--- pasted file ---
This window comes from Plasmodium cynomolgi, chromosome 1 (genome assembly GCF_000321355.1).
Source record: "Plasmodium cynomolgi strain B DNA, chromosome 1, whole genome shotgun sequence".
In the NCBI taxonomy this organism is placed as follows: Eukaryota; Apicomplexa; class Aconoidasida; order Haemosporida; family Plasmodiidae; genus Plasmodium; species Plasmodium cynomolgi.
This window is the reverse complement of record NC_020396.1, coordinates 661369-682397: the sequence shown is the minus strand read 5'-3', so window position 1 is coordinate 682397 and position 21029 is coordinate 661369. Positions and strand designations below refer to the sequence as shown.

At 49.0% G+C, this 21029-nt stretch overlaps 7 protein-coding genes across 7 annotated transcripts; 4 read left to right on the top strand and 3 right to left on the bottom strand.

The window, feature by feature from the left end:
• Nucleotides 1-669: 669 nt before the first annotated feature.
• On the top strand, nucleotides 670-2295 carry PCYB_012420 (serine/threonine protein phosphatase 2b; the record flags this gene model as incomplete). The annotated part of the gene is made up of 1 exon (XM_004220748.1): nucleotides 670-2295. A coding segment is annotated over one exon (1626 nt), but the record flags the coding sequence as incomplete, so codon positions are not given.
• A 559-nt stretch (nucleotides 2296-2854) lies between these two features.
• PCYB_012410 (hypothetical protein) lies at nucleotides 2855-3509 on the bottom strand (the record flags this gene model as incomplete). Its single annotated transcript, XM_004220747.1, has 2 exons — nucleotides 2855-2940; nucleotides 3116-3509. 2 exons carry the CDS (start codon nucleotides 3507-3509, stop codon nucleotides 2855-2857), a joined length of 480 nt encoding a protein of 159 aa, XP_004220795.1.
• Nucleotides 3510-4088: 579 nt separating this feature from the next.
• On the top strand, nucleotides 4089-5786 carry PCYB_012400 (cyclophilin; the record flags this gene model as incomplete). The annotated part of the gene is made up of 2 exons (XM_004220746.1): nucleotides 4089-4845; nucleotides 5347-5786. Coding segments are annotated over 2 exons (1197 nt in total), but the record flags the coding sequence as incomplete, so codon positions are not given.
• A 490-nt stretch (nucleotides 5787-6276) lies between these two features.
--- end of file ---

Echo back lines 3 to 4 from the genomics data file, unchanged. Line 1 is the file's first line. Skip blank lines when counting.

In the NCBI taxonomy this organism is placed as follows: Eukaryota; Apicomplexa; class Aconoidasida; order Haemosporida; family Plasmodiidae; genus Plasmodium; species Plasmodium cynomolgi.
This window is the reverse complement of record NC_020396.1, coordinates 661369-682397: the sequence shown is the minus strand read 5'-3', so window position 1 is coordinate 682397 and position 21029 is coordinate 661369. Positions and strand designations below refer to the sequence as shown.